The research objective of this Designing Materials to Revolutionize and Engineer our Future (DMREF) project is to establish a fundamental knowledge base to enable accelerated design of advanced low-modulus (20-30 GPa to match that of bone) Ti alloys for biomedical prosthetic devices. The team will: 1) employ first-principles calculations to predict elastic modulus and thermodynamic phase stability of the Ti-Mo-Nb-Ta-Zr system; 2) use high-throughput diffusion multiples and micron resolution materials property measurement tools to obtain large amount of materials property data; 3) establish CALPHAD-type databases of thermodynamics and elastic modulus for the 5-component system; and 4) employ direct laser deposition to validate model predictions. Integration of these computational and experimental tools will achieve a multifold increase in the efficiency of establishing composition-structure-property relationships in comparison with traditional methods based on individual alloys, and thus will fundamentally change the way future materials databases are established.
An aging population with an extended lifespan is demanding more and more biomedical prosthetic devices, such as knee and hip replacements, to sustain an active lifestyle. Biocompatible Ti alloys are considered to be one of the best options for such implants. The ability to tailor the composition and microstructure to design alloys to meet specific property requirements is the goal of the Materials Genome Initiative (MGI) in general and the purpose of this study in particular. The approach developed here will significantly speed up data generation for rapid establishment of digital materials property databases for accelerated design of new materials. The timely design of high-performance materials is critical to the global competitiveness of US manufacturing. All digital data generated from this study will be published and archived in the MGI informatics infrastructure. This project will educate next-generation materials engineers who will master both advanced computational and experimental approaches to better serve the society. The research and education of this study will also help usher in a new paradigm of materials innovation where materials design is conducted by up-front simulations followed by key validation experiments in contrast to the current approach that is based on experimental iterations followed by mechanistic characterization.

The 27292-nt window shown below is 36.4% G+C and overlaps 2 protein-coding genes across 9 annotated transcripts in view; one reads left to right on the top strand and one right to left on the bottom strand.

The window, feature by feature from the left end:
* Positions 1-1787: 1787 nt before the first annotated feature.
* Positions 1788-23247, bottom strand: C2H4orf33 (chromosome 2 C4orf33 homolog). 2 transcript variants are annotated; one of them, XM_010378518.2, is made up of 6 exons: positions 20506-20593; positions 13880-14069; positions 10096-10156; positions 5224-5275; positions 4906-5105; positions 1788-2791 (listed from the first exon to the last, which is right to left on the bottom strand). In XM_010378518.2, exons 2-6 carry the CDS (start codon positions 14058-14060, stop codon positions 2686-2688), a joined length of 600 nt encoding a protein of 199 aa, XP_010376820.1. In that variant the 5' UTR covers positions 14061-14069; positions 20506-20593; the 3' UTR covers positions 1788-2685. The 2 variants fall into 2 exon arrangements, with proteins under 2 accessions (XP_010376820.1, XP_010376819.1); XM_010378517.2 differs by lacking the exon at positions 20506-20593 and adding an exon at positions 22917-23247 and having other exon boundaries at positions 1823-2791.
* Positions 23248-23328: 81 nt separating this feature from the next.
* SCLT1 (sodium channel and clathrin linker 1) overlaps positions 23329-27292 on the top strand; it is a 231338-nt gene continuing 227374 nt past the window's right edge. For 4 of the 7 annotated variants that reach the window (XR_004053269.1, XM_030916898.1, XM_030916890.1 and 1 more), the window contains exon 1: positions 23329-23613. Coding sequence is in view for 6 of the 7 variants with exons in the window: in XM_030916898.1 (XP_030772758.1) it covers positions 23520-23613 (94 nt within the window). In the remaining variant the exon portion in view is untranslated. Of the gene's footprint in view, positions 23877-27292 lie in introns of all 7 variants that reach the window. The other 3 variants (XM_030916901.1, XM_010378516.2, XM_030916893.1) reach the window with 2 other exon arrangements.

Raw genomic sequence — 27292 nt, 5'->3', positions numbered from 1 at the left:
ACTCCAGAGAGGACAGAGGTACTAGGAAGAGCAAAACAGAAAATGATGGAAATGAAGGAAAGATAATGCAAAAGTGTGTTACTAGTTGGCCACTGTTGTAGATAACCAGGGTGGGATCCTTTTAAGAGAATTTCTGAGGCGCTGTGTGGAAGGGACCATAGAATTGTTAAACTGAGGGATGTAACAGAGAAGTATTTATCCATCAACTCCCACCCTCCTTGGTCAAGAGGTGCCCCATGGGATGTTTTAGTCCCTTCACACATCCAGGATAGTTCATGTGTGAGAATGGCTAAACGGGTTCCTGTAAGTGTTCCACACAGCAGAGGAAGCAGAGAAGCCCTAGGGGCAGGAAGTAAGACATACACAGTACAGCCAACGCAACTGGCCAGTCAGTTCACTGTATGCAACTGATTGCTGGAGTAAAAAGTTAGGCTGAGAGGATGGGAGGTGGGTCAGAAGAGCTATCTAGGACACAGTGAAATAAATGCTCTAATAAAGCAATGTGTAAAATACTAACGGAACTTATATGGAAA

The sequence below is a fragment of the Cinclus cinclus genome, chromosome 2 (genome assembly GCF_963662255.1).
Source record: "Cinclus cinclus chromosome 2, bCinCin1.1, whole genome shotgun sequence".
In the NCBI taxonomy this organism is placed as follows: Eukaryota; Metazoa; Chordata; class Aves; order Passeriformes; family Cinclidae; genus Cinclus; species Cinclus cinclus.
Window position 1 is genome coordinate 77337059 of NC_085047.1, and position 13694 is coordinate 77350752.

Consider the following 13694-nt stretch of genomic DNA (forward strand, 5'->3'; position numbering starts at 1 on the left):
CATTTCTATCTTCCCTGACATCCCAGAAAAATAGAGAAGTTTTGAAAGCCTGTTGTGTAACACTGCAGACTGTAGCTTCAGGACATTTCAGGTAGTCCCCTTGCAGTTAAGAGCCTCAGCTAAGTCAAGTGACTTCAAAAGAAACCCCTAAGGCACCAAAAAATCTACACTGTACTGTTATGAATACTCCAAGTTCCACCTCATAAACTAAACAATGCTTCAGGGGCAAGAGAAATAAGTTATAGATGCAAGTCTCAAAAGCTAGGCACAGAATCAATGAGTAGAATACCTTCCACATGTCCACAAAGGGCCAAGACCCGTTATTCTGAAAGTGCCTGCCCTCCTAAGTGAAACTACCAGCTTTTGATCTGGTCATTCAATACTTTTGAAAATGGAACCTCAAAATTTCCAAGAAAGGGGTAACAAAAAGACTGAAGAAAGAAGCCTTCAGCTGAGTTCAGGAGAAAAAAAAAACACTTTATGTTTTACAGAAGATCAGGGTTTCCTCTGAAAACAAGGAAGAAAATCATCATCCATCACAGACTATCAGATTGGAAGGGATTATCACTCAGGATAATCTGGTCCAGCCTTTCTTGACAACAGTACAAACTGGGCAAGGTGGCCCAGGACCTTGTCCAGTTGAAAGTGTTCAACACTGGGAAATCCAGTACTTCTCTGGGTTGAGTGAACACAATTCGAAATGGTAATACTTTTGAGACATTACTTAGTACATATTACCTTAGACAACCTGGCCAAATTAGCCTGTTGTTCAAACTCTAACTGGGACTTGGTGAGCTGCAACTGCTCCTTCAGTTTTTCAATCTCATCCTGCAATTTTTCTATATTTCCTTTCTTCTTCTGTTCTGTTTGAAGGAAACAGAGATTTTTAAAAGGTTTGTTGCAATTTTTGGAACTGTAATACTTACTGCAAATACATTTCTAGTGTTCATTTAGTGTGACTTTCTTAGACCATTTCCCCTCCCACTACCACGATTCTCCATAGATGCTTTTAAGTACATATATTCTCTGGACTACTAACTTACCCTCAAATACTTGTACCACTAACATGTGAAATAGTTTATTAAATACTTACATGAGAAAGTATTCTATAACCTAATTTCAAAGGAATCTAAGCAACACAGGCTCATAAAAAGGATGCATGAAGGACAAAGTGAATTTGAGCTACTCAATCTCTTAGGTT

|Effective start/end date||9/1/13 → 8/31/17|
- National Science Foundation: $1,000,000.00